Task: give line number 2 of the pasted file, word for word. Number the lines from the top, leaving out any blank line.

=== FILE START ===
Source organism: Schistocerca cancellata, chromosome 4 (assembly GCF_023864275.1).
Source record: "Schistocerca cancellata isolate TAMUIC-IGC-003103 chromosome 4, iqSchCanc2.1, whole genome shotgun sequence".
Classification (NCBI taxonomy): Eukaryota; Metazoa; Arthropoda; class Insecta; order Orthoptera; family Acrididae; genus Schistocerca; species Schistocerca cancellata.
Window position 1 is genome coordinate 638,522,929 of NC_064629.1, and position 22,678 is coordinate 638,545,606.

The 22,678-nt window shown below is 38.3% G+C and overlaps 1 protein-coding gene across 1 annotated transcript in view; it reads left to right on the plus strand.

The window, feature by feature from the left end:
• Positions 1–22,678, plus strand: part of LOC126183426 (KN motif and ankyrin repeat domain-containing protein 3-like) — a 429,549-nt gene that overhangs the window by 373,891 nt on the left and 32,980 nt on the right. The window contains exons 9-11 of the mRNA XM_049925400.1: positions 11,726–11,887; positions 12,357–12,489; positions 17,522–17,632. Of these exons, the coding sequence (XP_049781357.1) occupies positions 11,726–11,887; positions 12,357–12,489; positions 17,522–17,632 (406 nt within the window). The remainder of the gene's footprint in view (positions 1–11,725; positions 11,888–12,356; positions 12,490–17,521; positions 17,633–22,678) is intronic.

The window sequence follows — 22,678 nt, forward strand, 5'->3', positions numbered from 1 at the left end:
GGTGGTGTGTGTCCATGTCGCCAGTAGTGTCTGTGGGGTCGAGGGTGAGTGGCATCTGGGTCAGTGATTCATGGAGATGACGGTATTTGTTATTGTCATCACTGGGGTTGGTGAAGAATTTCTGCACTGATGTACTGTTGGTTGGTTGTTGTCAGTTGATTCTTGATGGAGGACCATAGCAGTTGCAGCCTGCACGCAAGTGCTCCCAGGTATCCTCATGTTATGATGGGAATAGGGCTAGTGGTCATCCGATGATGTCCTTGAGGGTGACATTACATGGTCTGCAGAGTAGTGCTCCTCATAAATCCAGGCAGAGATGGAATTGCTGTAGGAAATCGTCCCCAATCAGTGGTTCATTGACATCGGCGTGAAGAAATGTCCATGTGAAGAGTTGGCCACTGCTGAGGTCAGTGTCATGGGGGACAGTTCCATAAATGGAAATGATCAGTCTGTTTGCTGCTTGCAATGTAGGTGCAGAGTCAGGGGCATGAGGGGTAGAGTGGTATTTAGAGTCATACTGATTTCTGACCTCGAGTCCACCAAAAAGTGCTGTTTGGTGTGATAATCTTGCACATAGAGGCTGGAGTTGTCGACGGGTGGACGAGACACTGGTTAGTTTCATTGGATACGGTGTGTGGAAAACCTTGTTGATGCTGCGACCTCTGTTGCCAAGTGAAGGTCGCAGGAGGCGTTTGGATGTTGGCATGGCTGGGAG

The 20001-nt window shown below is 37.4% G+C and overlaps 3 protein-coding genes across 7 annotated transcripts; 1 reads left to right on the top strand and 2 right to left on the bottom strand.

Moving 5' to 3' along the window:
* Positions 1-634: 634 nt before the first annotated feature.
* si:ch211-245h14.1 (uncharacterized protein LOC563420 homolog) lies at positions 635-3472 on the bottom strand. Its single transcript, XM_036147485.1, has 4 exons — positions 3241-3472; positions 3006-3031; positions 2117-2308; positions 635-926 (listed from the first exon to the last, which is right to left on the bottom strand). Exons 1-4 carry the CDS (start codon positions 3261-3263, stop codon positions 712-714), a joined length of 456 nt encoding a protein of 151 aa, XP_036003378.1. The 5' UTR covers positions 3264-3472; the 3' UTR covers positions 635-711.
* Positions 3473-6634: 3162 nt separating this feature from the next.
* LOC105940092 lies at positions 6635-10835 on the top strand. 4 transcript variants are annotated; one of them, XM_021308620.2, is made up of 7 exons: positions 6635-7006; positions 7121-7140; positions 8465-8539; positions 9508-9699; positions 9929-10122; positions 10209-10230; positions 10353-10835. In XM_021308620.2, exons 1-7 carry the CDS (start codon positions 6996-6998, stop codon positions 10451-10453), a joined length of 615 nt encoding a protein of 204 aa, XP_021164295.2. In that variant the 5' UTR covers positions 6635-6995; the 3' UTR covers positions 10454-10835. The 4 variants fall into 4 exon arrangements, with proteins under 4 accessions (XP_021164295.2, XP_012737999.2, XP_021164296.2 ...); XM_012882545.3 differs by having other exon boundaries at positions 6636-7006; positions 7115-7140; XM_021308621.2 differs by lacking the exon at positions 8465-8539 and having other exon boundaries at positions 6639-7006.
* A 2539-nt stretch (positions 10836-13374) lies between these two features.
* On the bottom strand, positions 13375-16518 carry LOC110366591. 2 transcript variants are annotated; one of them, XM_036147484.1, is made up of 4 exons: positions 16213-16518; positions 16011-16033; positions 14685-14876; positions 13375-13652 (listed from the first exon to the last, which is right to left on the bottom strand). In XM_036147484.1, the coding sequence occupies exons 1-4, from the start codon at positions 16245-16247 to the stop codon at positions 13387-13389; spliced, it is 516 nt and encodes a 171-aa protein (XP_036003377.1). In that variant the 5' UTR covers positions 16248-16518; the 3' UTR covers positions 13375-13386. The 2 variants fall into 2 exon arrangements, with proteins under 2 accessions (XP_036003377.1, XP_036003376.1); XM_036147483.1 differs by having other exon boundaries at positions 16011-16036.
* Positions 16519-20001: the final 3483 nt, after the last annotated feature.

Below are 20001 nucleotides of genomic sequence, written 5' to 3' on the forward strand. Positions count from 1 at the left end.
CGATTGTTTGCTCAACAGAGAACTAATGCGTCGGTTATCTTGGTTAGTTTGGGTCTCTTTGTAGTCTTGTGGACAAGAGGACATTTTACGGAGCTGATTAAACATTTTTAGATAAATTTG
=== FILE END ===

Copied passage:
Source record: "Schistocerca cancellata isolate TAMUIC-IGC-003103 chromosome 4, iqSchCanc2.1, whole genome shotgun sequence".